> are best illustrated by the classic problems with propositional
Again, I refer you to Cardelli's "Type Systems". Maybe you should buy the whole book in which it was published to be able to see the proper ( and larger ) context.
>>So far you have avoided to acknowlegde even the most obvious limitations >>of Mr. Date's proposal, like subtyping is undecidable.
> I have not avoided acknowledging them, there simply is nothing more to
> say about them then "yes, the system cannot enforce that I define my
> types correctly. Yes, this means the type developer can break things.
> I am okay with that."
Than why check types after all ? Let the developer take that responsibility also.
The first role of type systems is to oprevent developer from making type errors. That's a class of errors that should be preventable by the way we construct our programs, or otherwise type systems are useless and we can use an untyped perspective like that of Smalltalk.
> As touched on above in my loop example, many
> language elements are the same way.
Except that not all language elements are treated the same. Types have a distinct role.
>>>Type and value are inextricably linked. You can't talk about one >>>without the other. >> >>"Inextricably linked" sounds very informal to me. You can't say in >>Mathematics that 2 definitions (type and value) are "inextricably >>linked". Whenever you have a recursive definition or a system of >>recursive definitions, you have to actually show the way out of recursion.
> It was meant to be informal. If you would like a formal treatment,
> consult references on 1st order predicate logic.
That's what I strongly suggest you to do.
> The best I can offer
> is perhaps a more precise informal description: The concept of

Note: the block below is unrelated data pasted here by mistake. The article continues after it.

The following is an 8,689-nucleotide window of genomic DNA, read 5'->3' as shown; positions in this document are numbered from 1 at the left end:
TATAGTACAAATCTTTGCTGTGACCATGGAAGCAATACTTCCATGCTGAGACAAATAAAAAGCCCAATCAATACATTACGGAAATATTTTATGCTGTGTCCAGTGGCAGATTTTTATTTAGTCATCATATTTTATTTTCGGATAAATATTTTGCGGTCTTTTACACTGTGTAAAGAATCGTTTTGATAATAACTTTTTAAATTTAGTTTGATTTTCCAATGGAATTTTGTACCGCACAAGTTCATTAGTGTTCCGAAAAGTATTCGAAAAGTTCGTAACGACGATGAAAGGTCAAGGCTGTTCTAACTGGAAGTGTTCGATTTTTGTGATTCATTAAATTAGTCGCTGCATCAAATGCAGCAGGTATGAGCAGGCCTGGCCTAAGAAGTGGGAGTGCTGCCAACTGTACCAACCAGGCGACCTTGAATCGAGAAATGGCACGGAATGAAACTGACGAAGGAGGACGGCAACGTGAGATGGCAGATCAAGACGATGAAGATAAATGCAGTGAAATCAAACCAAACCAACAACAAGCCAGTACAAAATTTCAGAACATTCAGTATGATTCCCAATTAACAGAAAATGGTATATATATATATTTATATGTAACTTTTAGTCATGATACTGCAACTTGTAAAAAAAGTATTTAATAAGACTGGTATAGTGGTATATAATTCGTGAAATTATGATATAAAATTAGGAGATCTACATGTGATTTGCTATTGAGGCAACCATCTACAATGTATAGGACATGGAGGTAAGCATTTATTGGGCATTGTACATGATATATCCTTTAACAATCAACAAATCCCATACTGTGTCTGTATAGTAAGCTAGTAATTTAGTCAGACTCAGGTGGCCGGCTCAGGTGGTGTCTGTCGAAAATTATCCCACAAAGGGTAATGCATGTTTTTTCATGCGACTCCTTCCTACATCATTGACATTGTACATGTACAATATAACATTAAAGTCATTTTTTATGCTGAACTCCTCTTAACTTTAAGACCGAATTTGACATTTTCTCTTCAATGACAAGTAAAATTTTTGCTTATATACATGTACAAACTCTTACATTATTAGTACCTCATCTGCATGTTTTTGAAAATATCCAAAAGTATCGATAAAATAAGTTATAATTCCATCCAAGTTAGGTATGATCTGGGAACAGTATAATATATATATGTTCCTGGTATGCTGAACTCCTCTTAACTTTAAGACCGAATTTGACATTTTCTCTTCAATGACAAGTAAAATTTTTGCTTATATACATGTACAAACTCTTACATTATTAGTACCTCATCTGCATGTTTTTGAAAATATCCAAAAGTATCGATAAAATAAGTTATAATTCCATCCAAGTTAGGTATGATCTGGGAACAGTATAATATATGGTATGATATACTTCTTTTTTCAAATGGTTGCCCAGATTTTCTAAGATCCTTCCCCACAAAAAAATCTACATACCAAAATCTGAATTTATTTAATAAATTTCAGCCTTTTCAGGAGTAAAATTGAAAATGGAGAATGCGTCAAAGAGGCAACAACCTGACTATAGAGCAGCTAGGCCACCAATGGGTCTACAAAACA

> "value" is introduced as part of "domain" (type).
If you construct a product that you claim is based on "theory" and a better theory for that matter then the pooh existing OO system (did I hear legacy?), you have to be able to offer better than that or admit you were wrong.
>>If you know French, I'd strongly recommend an article: Giuseppe Longo: >>Cercles vicieux, Mathématiques et formalisations logiques. It's rather >>short and very dense and related to type systems. Maybe it can change >>your view on "inextricably linked".
> A pearl of wisdom I will have to forgo, as I do not speak French.
>>Do you actually verify the subtyping relation A <: B ? >>Can you identify when 2 distinctly declared types are equal? >>Do you provide automatic inference of the type lattice ?
> No No and No. (see above)
>>More to the point: do you really have a choice about those issues within >>the framework of TTM "type inheritance model" ?
> A choice? Yes I suppose there are many choices an implementer can
> make in this regard, so long as conceptual integrity is maintained.
> For example, were the implementation to restrict user defined types
> such that they could only be subtypes of "system" types, than I
> imagine that the system could go much further (if not all the way) in
> ensuring and inferring the "lattice".
Then the whole thing breaks down and becomes unuseful.
> So far, so good. :-)
How far ? :)
> Nathan Allan
Costin Cozianu Received on Fri Oct 04 2002 - 18:17:42 CEST